1 illustrates an example OFDMA system 100 that supports multiple users. System 100 includes a number of base stations 110 that support communication for a number of terminals 120. A base station is a fixed station used to communicate with terminals and may be referred to as an access point, a Node B, or some other terminology. Terminals 120 are typically distributed throughout the system, and each terminal may be fixed or mobile. A terminal may be referred to as a mobile station, user equipment (UE), wireless communication device, or some other terminology. Each terminal may communicate on the forward link with one or more base stations and / or on the reverse link with one or more base stations at any given moment. This depends on whether the terminal is activated, whether soft handoff is supported and whether the terminal is in soft handoff. The forward link (ie downlink) refers to the communication link from the base station to the terminal, and the reverse link (ie uplink) refers to the communication link from the terminal to the base station.

System controller 130 is coupled to base station 110, (1) coordination and control for base station 110, (2) routing of data between these base stations, and (3) serving by these base stations Many functions may be performed, such as access and control of terminals.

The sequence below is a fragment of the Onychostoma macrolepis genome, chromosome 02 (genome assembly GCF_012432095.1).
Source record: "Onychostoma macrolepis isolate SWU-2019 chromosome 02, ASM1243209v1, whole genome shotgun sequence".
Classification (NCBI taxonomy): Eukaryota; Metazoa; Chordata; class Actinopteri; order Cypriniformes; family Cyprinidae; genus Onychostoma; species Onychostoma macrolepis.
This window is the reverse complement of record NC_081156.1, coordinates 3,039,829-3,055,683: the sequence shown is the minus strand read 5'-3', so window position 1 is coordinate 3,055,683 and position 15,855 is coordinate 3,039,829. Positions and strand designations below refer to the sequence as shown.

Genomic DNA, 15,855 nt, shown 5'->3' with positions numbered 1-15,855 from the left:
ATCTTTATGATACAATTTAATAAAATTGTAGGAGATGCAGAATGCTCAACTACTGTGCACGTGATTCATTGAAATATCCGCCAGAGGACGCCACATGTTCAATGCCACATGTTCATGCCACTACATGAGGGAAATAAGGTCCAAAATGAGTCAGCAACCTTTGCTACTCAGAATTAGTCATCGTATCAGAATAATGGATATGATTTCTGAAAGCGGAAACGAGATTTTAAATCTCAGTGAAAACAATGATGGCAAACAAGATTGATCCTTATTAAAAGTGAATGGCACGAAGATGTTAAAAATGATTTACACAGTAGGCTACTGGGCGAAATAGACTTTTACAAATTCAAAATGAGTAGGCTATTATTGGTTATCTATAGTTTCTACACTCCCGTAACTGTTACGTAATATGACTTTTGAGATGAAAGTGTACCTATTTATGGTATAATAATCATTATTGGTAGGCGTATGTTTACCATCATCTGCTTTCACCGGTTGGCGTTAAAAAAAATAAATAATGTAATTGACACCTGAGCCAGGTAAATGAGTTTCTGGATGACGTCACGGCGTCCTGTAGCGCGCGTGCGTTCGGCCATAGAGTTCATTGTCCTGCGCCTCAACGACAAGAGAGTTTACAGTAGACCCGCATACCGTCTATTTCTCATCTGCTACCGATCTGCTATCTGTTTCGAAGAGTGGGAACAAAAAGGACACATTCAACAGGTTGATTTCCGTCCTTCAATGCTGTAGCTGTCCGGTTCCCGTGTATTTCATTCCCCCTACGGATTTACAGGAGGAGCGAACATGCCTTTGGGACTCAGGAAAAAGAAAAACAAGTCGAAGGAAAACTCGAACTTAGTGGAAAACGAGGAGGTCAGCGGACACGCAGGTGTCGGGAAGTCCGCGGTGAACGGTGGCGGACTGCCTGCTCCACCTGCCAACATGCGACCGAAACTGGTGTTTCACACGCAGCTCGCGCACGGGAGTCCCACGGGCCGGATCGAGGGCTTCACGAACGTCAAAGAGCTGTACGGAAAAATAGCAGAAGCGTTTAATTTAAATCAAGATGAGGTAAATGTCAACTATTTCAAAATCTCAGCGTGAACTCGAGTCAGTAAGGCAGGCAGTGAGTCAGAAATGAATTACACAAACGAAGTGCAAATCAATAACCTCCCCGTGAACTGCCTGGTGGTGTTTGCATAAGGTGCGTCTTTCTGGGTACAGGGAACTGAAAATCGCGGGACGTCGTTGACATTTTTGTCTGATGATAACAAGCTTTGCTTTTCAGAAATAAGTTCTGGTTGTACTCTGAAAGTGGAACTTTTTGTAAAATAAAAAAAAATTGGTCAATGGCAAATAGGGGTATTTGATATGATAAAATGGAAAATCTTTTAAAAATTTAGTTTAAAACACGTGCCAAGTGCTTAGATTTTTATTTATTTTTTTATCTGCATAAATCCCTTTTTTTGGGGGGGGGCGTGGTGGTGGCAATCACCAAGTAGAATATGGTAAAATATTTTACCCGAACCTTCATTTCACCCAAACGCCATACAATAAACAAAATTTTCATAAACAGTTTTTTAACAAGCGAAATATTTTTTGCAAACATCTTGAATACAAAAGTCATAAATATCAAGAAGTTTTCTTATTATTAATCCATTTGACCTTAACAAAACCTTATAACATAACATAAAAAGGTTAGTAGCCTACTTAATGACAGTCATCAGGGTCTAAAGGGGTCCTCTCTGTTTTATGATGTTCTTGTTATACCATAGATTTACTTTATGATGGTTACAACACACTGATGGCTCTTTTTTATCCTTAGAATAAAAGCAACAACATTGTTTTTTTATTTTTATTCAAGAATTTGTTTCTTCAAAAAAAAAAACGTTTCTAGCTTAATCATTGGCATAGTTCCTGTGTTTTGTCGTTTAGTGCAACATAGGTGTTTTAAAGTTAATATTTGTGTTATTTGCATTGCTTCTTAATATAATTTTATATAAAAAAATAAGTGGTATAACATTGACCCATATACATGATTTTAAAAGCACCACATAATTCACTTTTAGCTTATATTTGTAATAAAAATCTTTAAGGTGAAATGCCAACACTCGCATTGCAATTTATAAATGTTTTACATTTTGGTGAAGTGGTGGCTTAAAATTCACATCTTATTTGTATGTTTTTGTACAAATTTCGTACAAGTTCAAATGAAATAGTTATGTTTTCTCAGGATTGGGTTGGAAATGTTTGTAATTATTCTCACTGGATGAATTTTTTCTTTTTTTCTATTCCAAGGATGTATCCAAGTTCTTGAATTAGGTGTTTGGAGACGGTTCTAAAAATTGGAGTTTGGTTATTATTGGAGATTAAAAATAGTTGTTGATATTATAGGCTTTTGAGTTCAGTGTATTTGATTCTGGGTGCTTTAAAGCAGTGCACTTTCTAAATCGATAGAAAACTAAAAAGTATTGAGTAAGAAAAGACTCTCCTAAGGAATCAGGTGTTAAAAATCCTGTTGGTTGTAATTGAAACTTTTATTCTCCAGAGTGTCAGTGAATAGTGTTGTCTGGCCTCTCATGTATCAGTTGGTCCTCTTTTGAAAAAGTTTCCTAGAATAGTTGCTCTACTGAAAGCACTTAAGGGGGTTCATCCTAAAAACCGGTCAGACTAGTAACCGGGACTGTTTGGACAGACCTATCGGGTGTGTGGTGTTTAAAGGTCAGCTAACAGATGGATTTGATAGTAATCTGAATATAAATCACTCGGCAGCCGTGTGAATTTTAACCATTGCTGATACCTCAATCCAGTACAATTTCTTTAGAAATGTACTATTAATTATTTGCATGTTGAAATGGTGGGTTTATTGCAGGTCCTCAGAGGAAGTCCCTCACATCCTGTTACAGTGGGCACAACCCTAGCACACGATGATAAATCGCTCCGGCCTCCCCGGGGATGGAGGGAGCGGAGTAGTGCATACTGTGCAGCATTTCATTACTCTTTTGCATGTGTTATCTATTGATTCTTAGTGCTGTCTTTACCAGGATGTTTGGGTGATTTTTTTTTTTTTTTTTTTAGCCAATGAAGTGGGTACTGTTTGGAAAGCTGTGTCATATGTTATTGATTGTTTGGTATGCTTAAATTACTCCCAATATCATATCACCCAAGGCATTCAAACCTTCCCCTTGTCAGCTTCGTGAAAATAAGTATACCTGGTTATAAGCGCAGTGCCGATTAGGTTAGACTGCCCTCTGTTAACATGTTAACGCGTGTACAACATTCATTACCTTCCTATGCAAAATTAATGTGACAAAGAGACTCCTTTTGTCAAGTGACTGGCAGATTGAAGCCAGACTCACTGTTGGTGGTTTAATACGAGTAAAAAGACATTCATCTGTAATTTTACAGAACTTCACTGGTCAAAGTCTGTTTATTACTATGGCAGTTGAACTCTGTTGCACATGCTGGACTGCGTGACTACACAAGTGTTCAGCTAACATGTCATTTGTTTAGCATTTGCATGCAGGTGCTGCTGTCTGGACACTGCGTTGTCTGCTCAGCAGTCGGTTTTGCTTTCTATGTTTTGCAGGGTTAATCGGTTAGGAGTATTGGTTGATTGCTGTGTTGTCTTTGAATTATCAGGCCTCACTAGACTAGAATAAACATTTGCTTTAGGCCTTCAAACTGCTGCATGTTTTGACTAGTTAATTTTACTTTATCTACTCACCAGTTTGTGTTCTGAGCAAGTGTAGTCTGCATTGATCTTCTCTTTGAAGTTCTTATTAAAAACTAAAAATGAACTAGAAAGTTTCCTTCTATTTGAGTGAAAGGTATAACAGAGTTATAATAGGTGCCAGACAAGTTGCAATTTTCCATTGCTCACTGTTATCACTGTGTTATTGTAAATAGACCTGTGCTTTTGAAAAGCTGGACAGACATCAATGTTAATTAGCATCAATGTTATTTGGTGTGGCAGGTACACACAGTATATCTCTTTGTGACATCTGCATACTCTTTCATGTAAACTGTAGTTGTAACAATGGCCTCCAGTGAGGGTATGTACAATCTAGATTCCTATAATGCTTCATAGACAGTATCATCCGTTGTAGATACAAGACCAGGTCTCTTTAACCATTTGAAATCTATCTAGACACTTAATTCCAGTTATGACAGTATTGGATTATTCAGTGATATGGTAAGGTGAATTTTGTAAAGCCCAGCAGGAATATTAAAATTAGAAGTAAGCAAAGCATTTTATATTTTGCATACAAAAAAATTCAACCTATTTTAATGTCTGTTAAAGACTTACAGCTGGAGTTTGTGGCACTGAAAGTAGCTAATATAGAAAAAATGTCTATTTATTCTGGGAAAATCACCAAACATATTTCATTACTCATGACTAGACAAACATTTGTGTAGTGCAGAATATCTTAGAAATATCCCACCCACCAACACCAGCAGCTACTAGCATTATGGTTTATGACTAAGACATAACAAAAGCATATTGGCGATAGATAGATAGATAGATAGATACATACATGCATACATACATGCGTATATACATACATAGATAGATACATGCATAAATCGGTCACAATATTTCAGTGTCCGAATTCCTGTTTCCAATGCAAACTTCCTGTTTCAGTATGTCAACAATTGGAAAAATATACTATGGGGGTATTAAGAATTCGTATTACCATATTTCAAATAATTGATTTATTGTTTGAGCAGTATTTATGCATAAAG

Each base station 110 provides coverage for each geographic area 102. For convenience, the coverage area of each base station is often represented by an ideal hexagon. To increase capacity, the coverage area of each base station may be divided into multiple sectors 104. For example, each cell may or may not be divided into three sectors as shown in FIG. 1. In this case, for convenience, each sector of the sectored cell may be represented by an ideal 120 ° wedge, which is 1/3 of the cell. Each sector may be served by a corresponding base transceiver subsystem (BTS). For a sectored cell, the base station for that cell typically includes all the BTSs for the sectors of that cell. The term “sector” may refer to a BTS and / or its coverage area, depending on the context in which the term is used. For convenience, in the description below, the term “base station” is generally used for both fixed stations serving cells and fixed stations serving sectors.